Moving Forwards

So, Christmas is over and we’re into the New Year already.

You may well be thinking that you need to move your business forward in 2018 but you have no idea how to do that.

This can be a tricky subject, and one that many businesses keep putting off simply because they don’t know what else to do. Muddling along as you’ve always done, however, is not good practice, especially if what you’ve been doing in the past hasn’t really worked properly.

Now is the time to start implementing new ways of working and making progress so that 2018 is as successful for you, and your staff and customers, than ever before.

Here at Orchard Employment Law, we have a few hints and tips on what to do to make your business more successful this year and into the coming years.

  • Keep up with your competitors

First up, you need to keep up to date with what your competitors are doing. Find out what they are offering to their customers and see if you can offer something similar to that. Obviously, you will want to make your products and/or services unique but by knowing what else is on offer to your customers means that you are ahead of the game.

  • Reach out to your clients

In keeping with the above, talk to your clients about their needs and requirements. You may very well be surprised at what they say. They might tell you that they need something that you’ve been considering and working on but haven’t launched yet as you felt that the market for it wasn’t right.

  • Don’t get comfortable

All businesses will do this at some point. They will start thinking that everything is going exactly as it should be and that there is nothing that needs to be done to improve and progress. Do not think like this. Getting comfortable will be your downfall. There are always things that can be done to improve and progress your business.

  • Take action

Don’t get comfy but take action instead. Stop procrastinating and get moving. Make those tough decisions. Sitting on your hands and burying your head in the sand will not solve any problems, so head them face on instead.

  • Talk with your staff

As well as talking with your clients, talk with your staff as well. Listen to their ideas and suggestions. See what they think is going right and what (and how) they think things can be improved. This will give them confidence and make them feel that they are valued. Which will lead to better motivation and more productivity.

  • Monitor progress

Here, we don’t just mean monitoring progress with sales etc, but encourage your staff to monitor their own progress and keep a track of their own successes. Have targets, not just for your staff but for yourself and the future of your business, and monitor how and what you and your staff are doing to reach those targets.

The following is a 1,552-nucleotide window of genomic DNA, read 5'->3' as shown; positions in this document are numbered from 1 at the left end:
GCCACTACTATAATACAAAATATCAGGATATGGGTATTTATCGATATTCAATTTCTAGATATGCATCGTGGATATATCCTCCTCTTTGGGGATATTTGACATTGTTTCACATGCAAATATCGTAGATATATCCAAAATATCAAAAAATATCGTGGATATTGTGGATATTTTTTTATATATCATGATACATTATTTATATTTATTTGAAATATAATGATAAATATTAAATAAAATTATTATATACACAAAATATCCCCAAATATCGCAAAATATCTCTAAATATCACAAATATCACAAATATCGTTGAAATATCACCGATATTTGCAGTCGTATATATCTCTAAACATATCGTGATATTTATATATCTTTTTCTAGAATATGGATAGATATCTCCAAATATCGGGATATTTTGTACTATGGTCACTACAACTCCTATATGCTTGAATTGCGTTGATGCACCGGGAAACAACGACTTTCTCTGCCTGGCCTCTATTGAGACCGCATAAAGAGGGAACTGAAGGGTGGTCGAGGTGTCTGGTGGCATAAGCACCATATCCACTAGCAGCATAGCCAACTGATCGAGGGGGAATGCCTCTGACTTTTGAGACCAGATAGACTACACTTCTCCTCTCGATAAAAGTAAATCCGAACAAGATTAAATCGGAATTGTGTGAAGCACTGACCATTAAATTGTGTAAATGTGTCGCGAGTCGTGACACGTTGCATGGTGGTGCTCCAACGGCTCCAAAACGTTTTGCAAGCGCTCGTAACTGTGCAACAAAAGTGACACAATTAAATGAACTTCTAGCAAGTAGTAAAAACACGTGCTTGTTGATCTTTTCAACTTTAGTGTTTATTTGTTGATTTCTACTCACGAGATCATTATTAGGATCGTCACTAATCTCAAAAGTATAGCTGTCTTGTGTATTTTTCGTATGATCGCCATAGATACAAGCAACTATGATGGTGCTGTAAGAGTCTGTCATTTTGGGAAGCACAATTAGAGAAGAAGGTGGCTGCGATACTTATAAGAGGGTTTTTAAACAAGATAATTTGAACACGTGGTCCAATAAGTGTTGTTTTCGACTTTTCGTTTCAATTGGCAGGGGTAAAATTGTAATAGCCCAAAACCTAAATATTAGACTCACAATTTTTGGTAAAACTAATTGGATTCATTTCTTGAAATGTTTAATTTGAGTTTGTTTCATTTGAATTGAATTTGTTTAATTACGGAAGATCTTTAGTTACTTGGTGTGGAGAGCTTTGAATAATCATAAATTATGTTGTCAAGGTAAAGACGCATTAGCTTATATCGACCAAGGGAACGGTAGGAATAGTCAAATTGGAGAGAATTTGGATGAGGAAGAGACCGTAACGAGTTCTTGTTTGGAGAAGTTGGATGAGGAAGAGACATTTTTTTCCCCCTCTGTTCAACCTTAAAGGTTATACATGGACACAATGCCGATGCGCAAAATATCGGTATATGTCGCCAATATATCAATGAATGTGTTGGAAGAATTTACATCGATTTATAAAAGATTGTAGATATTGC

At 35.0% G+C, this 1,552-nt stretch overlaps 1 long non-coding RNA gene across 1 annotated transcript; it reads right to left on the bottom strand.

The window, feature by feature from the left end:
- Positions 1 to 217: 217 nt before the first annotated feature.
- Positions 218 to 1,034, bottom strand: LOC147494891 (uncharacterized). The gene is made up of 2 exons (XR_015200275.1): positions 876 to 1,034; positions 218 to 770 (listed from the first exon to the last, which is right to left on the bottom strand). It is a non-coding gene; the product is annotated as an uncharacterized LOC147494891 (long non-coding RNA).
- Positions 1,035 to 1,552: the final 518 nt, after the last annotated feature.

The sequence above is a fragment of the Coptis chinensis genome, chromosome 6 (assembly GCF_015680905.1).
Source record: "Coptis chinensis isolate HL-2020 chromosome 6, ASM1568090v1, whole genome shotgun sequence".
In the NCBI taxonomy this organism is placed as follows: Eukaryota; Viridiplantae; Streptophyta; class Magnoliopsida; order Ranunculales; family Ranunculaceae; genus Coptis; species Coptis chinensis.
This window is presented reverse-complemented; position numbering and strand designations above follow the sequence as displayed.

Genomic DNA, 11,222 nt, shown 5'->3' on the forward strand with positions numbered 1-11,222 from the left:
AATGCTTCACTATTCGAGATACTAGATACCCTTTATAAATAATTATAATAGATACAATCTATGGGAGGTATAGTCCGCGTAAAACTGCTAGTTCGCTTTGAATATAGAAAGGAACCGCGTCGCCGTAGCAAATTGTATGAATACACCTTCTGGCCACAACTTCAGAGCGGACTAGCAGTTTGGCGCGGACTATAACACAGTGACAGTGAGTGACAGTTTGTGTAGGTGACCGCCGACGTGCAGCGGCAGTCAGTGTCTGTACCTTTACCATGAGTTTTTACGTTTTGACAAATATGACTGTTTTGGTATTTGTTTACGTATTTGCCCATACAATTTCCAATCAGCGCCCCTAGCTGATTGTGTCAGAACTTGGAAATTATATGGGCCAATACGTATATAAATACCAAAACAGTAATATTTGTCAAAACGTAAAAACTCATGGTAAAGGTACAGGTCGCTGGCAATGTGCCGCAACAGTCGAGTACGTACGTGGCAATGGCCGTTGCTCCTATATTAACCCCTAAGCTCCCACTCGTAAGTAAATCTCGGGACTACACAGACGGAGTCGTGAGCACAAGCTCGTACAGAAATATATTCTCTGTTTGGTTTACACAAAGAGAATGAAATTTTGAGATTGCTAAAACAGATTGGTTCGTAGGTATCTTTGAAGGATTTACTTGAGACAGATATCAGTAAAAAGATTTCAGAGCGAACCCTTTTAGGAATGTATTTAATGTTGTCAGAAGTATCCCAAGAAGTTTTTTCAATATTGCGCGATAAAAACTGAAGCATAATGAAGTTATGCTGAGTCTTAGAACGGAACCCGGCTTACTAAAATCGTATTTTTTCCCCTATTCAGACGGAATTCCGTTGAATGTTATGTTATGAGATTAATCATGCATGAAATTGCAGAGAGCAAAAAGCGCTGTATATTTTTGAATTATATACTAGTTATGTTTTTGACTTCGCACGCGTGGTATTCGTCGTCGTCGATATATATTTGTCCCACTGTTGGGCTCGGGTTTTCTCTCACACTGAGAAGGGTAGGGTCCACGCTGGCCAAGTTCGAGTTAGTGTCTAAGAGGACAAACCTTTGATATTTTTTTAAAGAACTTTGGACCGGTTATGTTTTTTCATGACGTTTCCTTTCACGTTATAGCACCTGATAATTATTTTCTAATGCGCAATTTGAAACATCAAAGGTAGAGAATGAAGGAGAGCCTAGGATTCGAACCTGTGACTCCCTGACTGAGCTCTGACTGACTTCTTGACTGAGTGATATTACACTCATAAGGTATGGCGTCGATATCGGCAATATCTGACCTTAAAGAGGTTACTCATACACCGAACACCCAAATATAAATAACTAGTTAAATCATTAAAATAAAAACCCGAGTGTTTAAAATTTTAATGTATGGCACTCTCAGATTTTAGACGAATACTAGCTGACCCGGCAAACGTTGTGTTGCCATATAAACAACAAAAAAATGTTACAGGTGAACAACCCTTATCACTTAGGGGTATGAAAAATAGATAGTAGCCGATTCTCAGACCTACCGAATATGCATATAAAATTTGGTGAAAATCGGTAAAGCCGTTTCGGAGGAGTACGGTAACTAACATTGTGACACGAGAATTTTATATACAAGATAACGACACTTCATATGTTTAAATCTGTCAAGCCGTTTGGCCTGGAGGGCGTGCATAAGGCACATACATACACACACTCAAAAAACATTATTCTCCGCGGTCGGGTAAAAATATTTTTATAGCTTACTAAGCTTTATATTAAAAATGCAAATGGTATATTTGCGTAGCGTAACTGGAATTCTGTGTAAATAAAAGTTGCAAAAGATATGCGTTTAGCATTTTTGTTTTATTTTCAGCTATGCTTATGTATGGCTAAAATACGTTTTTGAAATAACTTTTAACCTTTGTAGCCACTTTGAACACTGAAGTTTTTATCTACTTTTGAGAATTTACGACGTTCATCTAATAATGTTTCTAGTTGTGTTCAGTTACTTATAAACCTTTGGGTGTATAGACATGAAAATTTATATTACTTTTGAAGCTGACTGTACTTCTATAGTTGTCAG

• Have integrity and trustworthiness

You need to grow a reputation of trustworthiness. Your business will rely on many outside factors during its lifetime and by cooperating with others and proving that you are trustworthy will go a long way to being successful. Don’t promise what you can’t deliver, don’t ask for something from someone else that you wouldn’t be prepared to give yourself.

Above all else, show that you have integrity and that you can be trusted.

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Getting to know Lucy

As many of you will know, Orchard Employment Law was started just over two years ago by founder Jemma Fairclough-Haynes. Jemma’s aim is to support employers throughout the lifecycle of an employee, to promote employee engagement and to minimise the risk of litigation.

Jemma has recently been joined at Orchard Employment Law by Lucy Torble. Lucy joined us on 5th December, as Personal Assistant to Jemma.

Lucy’s Work Experience

I have many years experience within the legal profession, starting over fifteen years ago as a Re-Mortgage Case Handler at a busy law firm in Canterbury. I then moved on to be a Conveyancing Assistant at another law firm in Canterbury, where I assisted the Conveyancing Solicitors with all aspects of buying and selling property.

From there, I moved into Private Client work (this includes Wills, Probate and Court of Protection matters) as a Legal Secretary. After four years here, I then moved to Broadstairs as a Conveyancing Paralegal, and then to Faversham as a Conveyancing Executive.

I then left the legal profession for around ten months to have my son Ethan, returning to work in May 2016 as a Private Client Paralegal on a part-time, temporary basis.

After this contract finished, I decided that I wanted to spend all of my time with my son and so left the legal profession completely. My husband runs his own content marketing and social media strategy business and I assisted him with various different aspects of this during my time off.

Our son is now attending nursery a couple of days a week and I felt that the time was right to venture back into the legal profession and start to re-discover myself (and not just being Ethan’s Mummy and Richard’s wife!) and my love of law.

About Lucy

I love being able to help people and my knowledge of law and legal practices enables me to assist individuals and businesses with many different aspects of UK legal matters.

I love being pampered, and would quite happily spend an entire day, if not longer, at a spa! I also enjoy reading, which, admittedly, is difficult with a toddler but I do try. And what girl doesn’t like shopping?